Two drivers died and another was horrifically injured, Suddenly F1’s champions were leaving the sport in droves, and the cars were brutal death traps.
Between the trauma on the track and political chaos off it, it’s a wonder 1982 hasn’t been turned into a film yet. As Christopher Hilton’s latest work proves, there’s more than enough material to start with.
The end of each Grand Prix season is accompanied by a rush of coffee table season reviews – hefty slabs thick with bright photography, leaden prose and typographical errors. Aside from the definitive Autocourse annuals they’re largely forgettable.
It’s rare to see what is essentially a season review published so long after the fact. But 1982 was no ordinary season – it killed, it maimed and it forced the sport into one of its periodic moments of self-realisation and contemplation.
Every single round brought forth some new drama and, very often, another different winner. Eleven drivers won in sixteen rounds – unthinkable today.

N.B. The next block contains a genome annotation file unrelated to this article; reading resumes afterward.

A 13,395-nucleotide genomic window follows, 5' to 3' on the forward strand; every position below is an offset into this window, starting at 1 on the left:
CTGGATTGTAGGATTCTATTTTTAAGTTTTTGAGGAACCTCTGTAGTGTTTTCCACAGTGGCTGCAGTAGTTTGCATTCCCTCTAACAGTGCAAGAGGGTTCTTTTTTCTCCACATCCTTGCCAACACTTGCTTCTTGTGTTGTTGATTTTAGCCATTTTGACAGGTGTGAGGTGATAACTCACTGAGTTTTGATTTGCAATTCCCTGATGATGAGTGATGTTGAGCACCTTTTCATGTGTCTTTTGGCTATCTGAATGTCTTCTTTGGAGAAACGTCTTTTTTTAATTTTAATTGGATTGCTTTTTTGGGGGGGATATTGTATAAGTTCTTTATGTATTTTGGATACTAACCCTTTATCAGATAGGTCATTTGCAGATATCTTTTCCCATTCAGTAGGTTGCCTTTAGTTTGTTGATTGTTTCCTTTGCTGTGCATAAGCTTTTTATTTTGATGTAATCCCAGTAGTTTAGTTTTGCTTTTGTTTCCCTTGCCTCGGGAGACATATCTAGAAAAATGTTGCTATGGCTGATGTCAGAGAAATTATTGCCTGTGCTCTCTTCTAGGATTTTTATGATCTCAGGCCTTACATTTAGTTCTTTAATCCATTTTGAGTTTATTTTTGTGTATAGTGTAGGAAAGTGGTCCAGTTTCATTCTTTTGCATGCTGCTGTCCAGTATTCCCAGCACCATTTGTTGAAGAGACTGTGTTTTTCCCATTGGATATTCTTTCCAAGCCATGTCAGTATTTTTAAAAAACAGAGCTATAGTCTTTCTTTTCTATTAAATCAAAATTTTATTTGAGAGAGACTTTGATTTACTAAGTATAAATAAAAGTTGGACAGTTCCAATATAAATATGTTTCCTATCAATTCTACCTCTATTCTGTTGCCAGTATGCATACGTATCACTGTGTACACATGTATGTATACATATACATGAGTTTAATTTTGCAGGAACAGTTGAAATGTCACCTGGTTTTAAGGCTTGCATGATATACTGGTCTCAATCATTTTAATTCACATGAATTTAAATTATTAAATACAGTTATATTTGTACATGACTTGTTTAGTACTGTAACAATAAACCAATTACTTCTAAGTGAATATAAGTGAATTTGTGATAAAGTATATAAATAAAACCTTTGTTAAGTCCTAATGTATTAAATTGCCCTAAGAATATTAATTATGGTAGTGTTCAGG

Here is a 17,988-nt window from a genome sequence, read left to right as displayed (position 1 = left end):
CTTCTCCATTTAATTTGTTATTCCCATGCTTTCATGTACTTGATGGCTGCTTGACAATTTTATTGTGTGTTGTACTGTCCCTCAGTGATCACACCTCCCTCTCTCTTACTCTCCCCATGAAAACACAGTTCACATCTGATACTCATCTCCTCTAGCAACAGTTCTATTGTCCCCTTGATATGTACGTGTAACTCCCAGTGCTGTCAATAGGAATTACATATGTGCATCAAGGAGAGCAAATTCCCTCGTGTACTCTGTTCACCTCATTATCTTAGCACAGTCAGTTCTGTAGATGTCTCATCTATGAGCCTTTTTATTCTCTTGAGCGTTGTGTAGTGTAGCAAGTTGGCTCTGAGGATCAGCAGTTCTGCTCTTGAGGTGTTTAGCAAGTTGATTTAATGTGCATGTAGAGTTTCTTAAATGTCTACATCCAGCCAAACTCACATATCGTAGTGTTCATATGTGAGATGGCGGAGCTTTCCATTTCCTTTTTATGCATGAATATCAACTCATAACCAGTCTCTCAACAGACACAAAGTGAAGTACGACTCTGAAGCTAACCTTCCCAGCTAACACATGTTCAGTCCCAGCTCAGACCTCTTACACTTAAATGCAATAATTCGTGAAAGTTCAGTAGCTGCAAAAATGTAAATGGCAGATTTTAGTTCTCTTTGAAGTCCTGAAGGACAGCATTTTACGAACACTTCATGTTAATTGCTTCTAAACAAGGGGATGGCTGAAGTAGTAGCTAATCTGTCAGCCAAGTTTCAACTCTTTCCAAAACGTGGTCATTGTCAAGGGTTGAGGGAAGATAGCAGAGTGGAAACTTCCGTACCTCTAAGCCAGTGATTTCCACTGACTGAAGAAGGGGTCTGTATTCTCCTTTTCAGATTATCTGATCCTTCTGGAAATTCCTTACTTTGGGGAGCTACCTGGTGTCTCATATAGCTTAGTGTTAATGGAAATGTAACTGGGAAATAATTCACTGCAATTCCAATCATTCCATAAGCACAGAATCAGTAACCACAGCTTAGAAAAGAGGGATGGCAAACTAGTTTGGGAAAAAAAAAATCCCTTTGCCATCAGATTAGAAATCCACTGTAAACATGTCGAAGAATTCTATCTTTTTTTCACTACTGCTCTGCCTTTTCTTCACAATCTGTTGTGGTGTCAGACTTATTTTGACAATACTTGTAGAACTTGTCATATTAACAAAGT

It was a pivotal season. After the death and destruction it was unthinkable that F1 could carry on in the form it was in. Circuit and car safety came under ever increasing scrutiny – it would be 12 years before death visited F1 again at a race weekend.
Prolific F1 author Christopher Hilton re-tells the story of a season which was his first in Formula 1 – he began covering the sport for the Daily Express at the Detroit round.
Hilton’s last book was his hagiographic biography of Michael Schumacher which I really didn’t care for. But as ever his ‘topic’ books are a lot more readable than his biographies. “1982” particularly benefits from the interviews he’s had from drivers that raced in the season. But there is still a fairly heavy reliance on secondary material and re-stating of facts.
Its greatest strength is the attention to detail. Each race is meticulously pieced back together – the lap times, the overtaking moves, the incidents.
But it’s weak when it comes to the bigger picture. The season looks more like a series of races without any overaching context. For a season so rich in significance, that’s a real shame.
Having said that it’s great to see that anyone has taken the time to chronicle an important part of F1’s history, when so many new titles are given over to simplistic biographies. “1982” might leave the seasoned reader hoping for more, but a newcomer to the topic may find it highly illuminating.
“1982: The inside story of the sensational Grand Prix season”